27 September 2013 15:55 [Source: ICB]
European toluene di-isocyanate (TDI) contract prices in September have mostly increased on the back of output constraints for one main supplier and a firm producer stance on a need for margin recovery, although in a few cases rollovers were reported, market sources said on 18 September.
Price increases of €40-50/tonne were mainly mentioned, although in terms of absolute numbers, values according to ICIS were largely quoted between €2,050-2,100/tonne ($2,733-2,800/tonne) FD (free delivered) WE (western Europe), which represents a rise of €30-50/tonne from the published range in August.
Larger price hikes of €60-70/tonne and rollovers were also reported on limited occasions, but it was not seen to reflect the general market trend in September. Prices below this level were also heard in a few cases, but these were not widely confirmed.
Sellers and some buyers said the market has tightened because of output problems for one main manufacturer and unconfirmed reports of output hiccups from a few other selling sources.
Other buyers, however, said they had not seen any market tightness, stating they had not seen any supply constraints amid what they consider to be modest downstream demand.
Views on demand continue to be mixed, depending on source, sector and region. Sellers maintain that activity is good, although one supplier said it is difficult to point to what extent this is supply related or linked to underlying demand. Buying sources, however, consider demand to be fairly flat with little to no evidence of any seasonal improvement in the downstream bedding and furniture sectors.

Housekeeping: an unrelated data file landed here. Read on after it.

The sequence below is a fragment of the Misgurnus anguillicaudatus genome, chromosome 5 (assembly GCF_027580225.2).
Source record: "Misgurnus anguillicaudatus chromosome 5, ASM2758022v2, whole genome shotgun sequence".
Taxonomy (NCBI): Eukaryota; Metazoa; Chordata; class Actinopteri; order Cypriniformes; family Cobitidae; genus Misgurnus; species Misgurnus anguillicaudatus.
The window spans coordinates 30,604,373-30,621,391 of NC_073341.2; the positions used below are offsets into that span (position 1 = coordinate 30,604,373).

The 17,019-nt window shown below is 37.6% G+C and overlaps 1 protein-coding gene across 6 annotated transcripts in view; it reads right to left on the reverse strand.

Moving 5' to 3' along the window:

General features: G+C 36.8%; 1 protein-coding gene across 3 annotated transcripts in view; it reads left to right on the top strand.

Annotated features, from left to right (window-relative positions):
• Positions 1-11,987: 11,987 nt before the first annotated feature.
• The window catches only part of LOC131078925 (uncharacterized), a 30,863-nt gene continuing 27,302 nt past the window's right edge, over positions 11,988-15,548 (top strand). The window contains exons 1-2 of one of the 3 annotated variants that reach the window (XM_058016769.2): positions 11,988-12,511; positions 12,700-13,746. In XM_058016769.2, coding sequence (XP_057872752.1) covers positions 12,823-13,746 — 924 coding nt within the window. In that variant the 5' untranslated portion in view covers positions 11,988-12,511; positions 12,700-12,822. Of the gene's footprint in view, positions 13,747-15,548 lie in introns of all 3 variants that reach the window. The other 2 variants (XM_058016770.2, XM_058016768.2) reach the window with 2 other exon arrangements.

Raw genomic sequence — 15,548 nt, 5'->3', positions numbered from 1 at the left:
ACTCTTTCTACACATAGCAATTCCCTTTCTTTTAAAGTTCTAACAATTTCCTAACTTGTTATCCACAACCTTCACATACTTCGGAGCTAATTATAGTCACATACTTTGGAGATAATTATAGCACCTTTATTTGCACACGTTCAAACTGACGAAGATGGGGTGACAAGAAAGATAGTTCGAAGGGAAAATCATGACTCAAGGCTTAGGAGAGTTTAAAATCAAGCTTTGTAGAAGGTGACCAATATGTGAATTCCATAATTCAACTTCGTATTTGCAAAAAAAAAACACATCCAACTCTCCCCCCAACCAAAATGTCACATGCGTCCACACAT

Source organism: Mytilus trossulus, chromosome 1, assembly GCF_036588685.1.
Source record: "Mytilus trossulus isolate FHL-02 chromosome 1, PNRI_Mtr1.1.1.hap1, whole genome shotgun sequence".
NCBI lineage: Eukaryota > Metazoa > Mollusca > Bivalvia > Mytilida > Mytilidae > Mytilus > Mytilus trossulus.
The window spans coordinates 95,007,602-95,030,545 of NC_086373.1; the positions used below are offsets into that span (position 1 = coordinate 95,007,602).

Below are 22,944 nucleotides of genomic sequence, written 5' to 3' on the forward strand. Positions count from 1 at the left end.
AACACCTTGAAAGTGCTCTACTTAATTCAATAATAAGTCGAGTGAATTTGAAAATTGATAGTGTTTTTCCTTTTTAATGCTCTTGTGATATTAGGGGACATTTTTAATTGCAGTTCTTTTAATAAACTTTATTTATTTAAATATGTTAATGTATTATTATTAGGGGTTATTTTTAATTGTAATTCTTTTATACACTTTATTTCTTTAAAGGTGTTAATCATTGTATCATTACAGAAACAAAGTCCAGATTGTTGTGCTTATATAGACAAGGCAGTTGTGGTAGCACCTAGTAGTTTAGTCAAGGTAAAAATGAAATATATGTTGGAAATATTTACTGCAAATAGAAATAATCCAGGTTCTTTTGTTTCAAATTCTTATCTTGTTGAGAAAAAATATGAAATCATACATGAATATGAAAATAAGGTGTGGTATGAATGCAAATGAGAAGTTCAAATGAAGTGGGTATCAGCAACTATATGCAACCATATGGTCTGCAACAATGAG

Activity in the bedding and furniture sectors generally picks up in the autumn ahead of the next season, but some suggest any uptick has been dampened by ongoing reduced consumer confidence and spending.
Some buyers pinpoint demand from the downstream automotive sector as suffering most in southern Europe amid more pronounced economic constraints. Looking towards October, a few producers are already targeting hikes of €120/tonne and €200/tonne respectively, citing low profitability amid higher upstream pressures and the need to address this.
They also maintain that good demand and reduced availability in the market would also support an upward price movement.
Buying sources, however, remain sceptical about whether price increases may be possible in October, considering that any market tightness will be temporary and demand not good enough to support any higher prices, unless availability were to remain reduced.
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